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Coumadin

What is Coumadin?

Coumadin is an anticoagulant medication taken orally to thin the blood and prevent clotting in a patient's legs and lungs.  It helps prevent blood clots in patients with Atrial Fibrillation*.  The patient may also be placed on Coumadin if he/she have an artificial heart valve.

*Atrial Fibrillation is a disorder of the heart in which the upper chambers (atria) of the heart do not completely empty when the heart beats.  This can allow blood clots to form and increase the risk of stroke.

How does Coumadin work?

Although the body needs vitamin K to help the blood clot to prevent bleeding, Coumadin blocks the formation of vitamin K dependent clotting factors in the liver.  Coumadin stops harmful clots from forming and existing clots from getting bigger, but it does not break up existing clots.

When do I take Coumadin?

Take Coumadin at the same time every day.  If a patient forgets to take it at the normal daily time, take the missed dose as soon as possible, but only on the same day.  DO NOT take a double dose of Coumadin the next day to try to make up for missed doses.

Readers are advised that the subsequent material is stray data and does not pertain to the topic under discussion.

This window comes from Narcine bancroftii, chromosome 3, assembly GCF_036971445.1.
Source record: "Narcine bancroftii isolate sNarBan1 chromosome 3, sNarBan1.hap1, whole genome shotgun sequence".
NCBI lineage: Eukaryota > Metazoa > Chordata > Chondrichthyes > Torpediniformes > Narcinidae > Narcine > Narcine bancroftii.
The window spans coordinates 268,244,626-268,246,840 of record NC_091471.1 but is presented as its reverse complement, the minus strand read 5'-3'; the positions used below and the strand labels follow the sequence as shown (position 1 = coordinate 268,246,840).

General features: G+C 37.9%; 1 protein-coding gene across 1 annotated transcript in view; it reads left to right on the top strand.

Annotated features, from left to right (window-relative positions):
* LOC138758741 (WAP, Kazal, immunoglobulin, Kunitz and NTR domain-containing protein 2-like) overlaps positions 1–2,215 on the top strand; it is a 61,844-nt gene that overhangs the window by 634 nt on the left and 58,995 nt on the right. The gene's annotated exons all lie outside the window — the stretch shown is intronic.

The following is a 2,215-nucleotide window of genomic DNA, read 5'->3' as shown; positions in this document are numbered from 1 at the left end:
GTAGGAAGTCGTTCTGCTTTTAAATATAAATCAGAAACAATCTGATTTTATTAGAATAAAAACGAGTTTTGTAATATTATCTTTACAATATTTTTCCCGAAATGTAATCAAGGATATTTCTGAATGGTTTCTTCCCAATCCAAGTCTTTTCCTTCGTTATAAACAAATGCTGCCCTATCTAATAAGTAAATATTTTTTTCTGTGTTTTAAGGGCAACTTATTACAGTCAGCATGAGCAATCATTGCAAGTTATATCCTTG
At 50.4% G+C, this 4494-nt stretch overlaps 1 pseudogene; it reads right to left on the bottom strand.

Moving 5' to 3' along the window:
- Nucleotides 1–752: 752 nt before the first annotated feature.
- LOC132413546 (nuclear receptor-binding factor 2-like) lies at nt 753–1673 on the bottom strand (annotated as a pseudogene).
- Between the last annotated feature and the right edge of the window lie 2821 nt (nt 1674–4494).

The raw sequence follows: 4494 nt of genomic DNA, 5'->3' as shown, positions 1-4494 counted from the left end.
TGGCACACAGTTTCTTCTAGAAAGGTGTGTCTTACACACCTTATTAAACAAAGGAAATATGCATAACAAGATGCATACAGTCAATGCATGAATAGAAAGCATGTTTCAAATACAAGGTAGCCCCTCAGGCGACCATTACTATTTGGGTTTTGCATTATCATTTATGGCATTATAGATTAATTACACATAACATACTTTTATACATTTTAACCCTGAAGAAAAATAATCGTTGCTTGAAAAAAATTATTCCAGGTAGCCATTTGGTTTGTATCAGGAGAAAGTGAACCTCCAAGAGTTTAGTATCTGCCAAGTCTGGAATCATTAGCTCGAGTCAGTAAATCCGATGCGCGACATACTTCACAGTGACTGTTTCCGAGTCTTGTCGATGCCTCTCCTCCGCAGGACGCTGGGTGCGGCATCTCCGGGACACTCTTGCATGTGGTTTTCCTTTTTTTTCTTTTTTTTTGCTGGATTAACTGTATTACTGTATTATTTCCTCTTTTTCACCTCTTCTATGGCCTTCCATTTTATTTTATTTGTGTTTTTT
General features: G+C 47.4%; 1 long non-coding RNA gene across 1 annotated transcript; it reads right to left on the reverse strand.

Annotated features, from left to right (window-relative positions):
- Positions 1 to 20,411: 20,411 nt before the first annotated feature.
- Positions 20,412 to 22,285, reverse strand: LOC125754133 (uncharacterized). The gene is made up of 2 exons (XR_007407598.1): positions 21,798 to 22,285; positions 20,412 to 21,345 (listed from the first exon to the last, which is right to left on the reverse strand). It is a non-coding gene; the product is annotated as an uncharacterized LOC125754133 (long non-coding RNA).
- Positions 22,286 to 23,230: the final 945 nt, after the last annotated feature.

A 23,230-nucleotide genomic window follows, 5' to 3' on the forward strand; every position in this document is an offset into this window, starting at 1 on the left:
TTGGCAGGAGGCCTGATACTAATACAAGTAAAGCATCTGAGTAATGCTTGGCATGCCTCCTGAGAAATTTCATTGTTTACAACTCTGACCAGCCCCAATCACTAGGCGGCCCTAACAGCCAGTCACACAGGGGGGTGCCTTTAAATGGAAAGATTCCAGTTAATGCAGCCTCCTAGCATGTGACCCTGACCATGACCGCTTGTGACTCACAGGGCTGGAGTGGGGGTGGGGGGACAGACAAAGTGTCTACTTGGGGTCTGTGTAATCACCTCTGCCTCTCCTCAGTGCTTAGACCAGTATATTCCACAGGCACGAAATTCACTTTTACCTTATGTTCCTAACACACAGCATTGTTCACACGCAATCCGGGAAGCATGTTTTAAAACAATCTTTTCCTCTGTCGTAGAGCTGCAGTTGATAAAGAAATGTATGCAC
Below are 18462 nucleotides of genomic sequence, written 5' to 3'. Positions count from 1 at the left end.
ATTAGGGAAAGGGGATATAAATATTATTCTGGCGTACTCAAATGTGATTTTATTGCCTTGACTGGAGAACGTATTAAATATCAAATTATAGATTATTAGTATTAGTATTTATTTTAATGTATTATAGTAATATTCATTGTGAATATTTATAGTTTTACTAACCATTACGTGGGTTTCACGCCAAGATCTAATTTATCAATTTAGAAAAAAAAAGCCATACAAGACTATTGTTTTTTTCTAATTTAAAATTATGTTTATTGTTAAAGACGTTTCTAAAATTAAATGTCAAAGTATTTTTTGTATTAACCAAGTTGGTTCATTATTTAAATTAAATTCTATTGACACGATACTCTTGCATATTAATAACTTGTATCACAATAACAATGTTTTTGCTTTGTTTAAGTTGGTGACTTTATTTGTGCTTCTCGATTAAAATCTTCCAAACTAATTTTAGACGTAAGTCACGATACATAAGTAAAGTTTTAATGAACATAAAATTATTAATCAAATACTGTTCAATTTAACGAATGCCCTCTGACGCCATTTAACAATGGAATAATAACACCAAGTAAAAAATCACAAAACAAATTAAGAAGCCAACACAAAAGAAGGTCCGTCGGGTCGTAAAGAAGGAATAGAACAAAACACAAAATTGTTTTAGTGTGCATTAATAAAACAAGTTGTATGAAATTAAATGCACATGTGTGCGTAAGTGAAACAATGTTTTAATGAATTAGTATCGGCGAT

While taking Coumadin, it is important to eat a normal balanced diet maintaining a consistent amount of Vitamin K.  Below is a list of some of the foods that contain a high amount of Vitamin K and should be eaten in moderation:

  • Margarine
  • Mayonnaise
  • Soybean, Canola, and salad oils
  • Olive Oil
  • Asparagus
  • Avocado
  • Broccoli
  • Brussel Sprouts
  • Cabbage
  • Collard greens
  • Endive (raw)
  • Kale leaf (raw)
  • Lettuce, bibb, red leaf (raw)
  • Lettuce, iceberg (raw)
  • Mustard greens (raw)
  • Parsley
  • Peas, green
  • Spinach leaf (raw)
  • Turnip greens (raw)
  • Watercress (raw)
  • Green Scallions (raw)
  • Dill Pickles

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